The first three days after leaving Windhoek were not easy, but a lot of fun. The added weight of the extra food and water brought the total weight up to around 55kg (bike+luggage), and the gravel radiated heat from the sun, especially during the uphill sections. I enjoyed every second though!
I spent most nights in the wild. I was very aware that these would be my last nights of camping in the African wilderness, possibly for many years to come. Therefore, I made the most out of them. Every night when the sky was clear, I’d try to spot stellar constellations that are only visible south of the equator. My favorite? The “southern cross”.
unidentified scary insect
I did not meet many locals, mostly because barely anyone lives in southern Namibia apart from a handful of farmers. I did meet, however, a lot of tourists who had also come to admire the same views and nature as I. On one occasion a bus of Chinese tourists passed by slowly so they could all take a picture of me (I like attention so I don’t care). Below is a non-exhaustive collection of people who stopped to chat. They all seemed surprised to see me on the road and offered me food or water. Most of them are South African. Driving up to Namibia for South Africans is comparable to Belgians going to the South of France. It’s doable by car, yet it feels far from home.
The day following the passage at Spreetshoogte I was cycling at sunset near a place called Solitaire. By then I was close to the Namib desert so the landscape had become rather dry. I spotted what I immediately considered to be possibly the best camping spot in my life. Just a stone’s throw from where I was cycling, halfway up on a hill. I did not, however, take into account that a storm was announced for that night. The picture below shows how it looked one minute after I had pitched my tent. Around midnight heavy winds shook up my tent. The wind gained speed as it blew across the side of the hill, making the corner where my tent stood the worst point to be at. The two poles that hold up the tent snapped. I tried to drag the tent towards a safer place, but I fell on the rocks outside and hurt my finger (I couldn’t break with one hand for a week)… I did see hyena’s in the morning from my broken tent! So officially my favorite spot of the entire Damme to Cape Town journey!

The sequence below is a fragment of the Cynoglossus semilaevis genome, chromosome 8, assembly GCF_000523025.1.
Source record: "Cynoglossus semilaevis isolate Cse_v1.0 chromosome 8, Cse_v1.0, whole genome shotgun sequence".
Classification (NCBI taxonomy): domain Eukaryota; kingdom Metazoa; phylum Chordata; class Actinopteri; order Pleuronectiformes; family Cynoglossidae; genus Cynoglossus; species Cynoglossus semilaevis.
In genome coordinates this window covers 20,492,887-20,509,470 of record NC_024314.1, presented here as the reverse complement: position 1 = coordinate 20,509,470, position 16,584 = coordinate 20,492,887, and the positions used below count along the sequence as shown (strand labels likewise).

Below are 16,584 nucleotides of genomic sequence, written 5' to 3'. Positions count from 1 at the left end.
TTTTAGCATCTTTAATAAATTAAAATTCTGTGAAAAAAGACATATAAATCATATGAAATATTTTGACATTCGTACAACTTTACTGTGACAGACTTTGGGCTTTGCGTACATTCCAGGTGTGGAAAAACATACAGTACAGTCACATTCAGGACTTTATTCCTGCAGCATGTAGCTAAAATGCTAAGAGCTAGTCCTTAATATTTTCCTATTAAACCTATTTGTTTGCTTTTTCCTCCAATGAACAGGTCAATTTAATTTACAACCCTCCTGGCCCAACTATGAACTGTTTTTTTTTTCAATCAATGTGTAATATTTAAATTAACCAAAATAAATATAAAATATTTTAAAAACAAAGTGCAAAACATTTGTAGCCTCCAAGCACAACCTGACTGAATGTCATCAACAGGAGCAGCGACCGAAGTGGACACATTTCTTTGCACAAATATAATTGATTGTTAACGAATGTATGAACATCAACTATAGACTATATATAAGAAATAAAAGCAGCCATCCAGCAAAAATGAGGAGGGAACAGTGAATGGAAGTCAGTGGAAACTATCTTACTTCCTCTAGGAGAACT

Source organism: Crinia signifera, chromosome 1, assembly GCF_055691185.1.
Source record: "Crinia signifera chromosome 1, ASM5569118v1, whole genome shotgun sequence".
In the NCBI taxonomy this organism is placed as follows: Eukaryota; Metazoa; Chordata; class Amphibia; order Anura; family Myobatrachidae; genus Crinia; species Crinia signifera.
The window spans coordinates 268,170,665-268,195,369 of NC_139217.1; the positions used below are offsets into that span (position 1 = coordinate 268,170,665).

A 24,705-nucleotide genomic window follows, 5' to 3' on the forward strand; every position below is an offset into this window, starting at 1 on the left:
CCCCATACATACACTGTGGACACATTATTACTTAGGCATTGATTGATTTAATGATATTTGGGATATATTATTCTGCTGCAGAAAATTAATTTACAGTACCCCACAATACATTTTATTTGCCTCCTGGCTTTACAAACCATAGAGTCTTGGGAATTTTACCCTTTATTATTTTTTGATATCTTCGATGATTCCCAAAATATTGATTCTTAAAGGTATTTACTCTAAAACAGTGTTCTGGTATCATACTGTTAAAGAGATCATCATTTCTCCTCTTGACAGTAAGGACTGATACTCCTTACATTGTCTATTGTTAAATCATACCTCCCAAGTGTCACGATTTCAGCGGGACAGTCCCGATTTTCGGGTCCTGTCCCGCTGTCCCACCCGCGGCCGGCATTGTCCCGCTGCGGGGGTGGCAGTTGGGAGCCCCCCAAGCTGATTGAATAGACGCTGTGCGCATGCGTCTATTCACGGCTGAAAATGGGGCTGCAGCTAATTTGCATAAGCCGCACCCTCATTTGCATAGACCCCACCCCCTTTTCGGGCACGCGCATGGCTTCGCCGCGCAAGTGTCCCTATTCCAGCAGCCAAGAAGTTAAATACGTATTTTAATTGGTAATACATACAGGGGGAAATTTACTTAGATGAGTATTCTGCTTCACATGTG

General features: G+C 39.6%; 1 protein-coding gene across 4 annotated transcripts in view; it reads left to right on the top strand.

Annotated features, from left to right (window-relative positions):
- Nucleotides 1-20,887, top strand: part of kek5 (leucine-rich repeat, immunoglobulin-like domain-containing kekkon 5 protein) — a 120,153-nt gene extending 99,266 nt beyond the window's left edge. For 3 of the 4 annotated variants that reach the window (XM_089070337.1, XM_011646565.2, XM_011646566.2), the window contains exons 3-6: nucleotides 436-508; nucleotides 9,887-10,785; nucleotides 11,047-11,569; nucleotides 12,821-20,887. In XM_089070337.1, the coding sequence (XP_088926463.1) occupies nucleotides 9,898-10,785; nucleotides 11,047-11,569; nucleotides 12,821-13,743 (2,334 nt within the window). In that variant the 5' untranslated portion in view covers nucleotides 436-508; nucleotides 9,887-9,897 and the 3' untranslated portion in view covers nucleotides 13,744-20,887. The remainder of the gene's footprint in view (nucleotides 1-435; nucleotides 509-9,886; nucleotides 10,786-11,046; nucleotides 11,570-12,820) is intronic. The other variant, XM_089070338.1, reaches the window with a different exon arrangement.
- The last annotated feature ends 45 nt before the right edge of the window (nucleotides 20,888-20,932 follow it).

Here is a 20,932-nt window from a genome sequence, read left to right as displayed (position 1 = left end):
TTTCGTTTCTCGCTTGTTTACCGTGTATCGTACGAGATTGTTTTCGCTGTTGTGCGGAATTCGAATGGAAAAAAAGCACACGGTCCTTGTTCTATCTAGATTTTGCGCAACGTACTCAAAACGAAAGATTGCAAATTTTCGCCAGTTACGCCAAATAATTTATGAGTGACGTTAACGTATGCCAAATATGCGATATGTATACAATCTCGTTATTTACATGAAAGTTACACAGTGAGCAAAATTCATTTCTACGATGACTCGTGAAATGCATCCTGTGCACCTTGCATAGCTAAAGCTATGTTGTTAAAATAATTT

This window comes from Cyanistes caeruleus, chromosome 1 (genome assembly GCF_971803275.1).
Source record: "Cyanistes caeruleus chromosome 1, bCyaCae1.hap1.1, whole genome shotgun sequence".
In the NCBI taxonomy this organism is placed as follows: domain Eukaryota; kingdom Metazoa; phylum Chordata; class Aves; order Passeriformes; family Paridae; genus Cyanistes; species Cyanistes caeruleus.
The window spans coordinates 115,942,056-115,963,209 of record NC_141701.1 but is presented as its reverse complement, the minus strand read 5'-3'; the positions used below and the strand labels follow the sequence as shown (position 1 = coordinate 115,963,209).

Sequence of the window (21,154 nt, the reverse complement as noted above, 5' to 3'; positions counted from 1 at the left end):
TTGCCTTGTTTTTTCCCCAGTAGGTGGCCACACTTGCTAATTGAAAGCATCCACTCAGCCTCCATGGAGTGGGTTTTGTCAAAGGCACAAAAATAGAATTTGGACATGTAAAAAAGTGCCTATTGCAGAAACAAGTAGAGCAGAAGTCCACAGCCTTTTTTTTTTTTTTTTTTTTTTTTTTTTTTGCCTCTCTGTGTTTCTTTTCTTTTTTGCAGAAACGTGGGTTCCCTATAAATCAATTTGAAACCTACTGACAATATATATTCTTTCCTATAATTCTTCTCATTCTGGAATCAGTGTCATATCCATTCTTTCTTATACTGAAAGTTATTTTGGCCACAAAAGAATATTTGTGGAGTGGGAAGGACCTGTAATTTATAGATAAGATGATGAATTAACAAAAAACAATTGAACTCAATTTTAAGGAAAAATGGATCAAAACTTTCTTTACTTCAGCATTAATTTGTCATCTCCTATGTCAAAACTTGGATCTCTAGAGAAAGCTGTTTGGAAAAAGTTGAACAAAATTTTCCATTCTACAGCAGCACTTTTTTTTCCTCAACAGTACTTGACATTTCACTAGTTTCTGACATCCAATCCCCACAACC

By then I started to get the hang of Namibian gravel roads. Depending on the state of the gravel I added or released pressure from my tires to find the perfect balance. Every section has a different level of air pressure, combined with a certain speed, that smooths out the bumps. When I find that perfect balance… oh what a feeling! If any of the pro cycling teams need a specialist for the cobble races next spring … I’m your guy!
The wind stayed strong, and my average speed remained well below 10km/h. I was also blown off the road by gusts of wind twice. I arrived at “Sossusvlei”, one of the main tourist attractions in Namibia, where I met a Belgian family at the only gas station. The next day I hopped into their 4×4 to visit the Sossusvlei national park. This national park has the highest sand dunes in the world, and features the famous “deadvlei”. Because of the wind, visibility was limited.
The picture below shows the Belgian family I hung out with: Jean-Louis, Ghislain, and one of their grandsons (his brother took this picture). Jean-Louis and Ghislain have cycled a lot in Africa, and currently spend a lot of time traveling in Africa now that they are retirement. Most notably, Jean-Louis cycled from Namibia to Tanzania in the late 1970’s. It must have been so different back then. No GPS apps, very limited infrastructure, and barely any contact with his family. He could only send letters, hoping they would arrive weeks later. Honnestly, I consider the cycling adventures of Jean-Louis and Ghislain in the 70’s far more hardcore than what I do. (before you judge my outfit: everyone was jealous of my face protection)